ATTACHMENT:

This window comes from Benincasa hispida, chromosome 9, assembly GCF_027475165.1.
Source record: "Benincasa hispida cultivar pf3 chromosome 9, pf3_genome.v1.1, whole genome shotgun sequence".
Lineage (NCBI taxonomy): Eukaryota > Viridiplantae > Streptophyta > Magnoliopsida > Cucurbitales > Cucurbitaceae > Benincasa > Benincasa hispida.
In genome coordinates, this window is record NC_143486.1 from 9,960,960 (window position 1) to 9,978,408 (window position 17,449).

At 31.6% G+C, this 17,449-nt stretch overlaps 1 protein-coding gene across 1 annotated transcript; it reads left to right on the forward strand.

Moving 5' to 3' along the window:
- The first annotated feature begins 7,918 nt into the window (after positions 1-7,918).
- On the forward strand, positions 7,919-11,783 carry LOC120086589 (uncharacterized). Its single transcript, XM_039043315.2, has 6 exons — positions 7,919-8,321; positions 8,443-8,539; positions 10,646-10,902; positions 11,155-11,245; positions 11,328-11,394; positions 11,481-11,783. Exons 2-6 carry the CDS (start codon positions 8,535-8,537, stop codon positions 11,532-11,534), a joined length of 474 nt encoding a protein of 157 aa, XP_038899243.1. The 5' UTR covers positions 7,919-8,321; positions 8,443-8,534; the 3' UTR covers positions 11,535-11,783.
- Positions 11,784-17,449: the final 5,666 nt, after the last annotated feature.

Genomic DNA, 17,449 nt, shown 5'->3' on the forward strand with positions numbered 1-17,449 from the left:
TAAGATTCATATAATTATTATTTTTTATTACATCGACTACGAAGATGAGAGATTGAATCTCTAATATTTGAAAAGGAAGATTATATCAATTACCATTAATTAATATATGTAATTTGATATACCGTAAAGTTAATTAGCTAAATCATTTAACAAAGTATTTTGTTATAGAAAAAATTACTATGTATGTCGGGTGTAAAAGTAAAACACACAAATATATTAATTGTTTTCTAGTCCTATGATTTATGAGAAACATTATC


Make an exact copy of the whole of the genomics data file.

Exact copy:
This window comes from Benincasa hispida, chromosome 9, assembly GCF_027475165.1.
Source record: "Benincasa hispida cultivar pf3 chromosome 9, pf3_genome.v1.1, whole genome shotgun sequence".
Lineage (NCBI taxonomy): Eukaryota > Viridiplantae > Streptophyta > Magnoliopsida > Cucurbitales > Cucurbitaceae > Benincasa > Benincasa hispida.
In genome coordinates, this window is record NC_143486.1 from 9,960,960 (window position 1) to 9,978,408 (window position 17,449).

At 31.6% G+C, this 17,449-nt stretch overlaps 1 protein-coding gene across 1 annotated transcript; it reads left to right on the forward strand.

Moving 5' to 3' along the window:
- The first annotated feature begins 7,918 nt into the window (after positions 1-7,918).
- On the forward strand, positions 7,919-11,783 carry LOC120086589 (uncharacterized). Its single transcript, XM_039043315.2, has 6 exons — positions 7,919-8,321; positions 8,443-8,539; positions 10,646-10,902; positions 11,155-11,245; positions 11,328-11,394; positions 11,481-11,783. Exons 2-6 carry the CDS (start codon positions 8,535-8,537, stop codon positions 11,532-11,534), a joined length of 474 nt encoding a protein of 157 aa, XP_038899243.1. The 5' UTR covers positions 7,919-8,321; positions 8,443-8,534; the 3' UTR covers positions 11,535-11,783.
- Positions 11,784-17,449: the final 5,666 nt, after the last annotated feature.

Genomic DNA, 17,449 nt, shown 5'->3' on the forward strand with positions numbered 1-17,449 from the left:
TAAGATTCATATAATTATTATTTTTTATTACATCGACTACGAAGATGAGAGATTGAATCTCTAATATTTGAAAAGGAAGATTATATCAATTACCATTAATTAATATATGTAATTTGATATACCGTAAAGTTAATTAGCTAAATCATTTAACAAAGTATTTTGTTATAGAAAAAATTACTATGTATGTCGGGTGTAAAAGTAAAACACACAAATATATTAATTGTTTTCTAGTCCTATGATTTATGAGAAACATTATC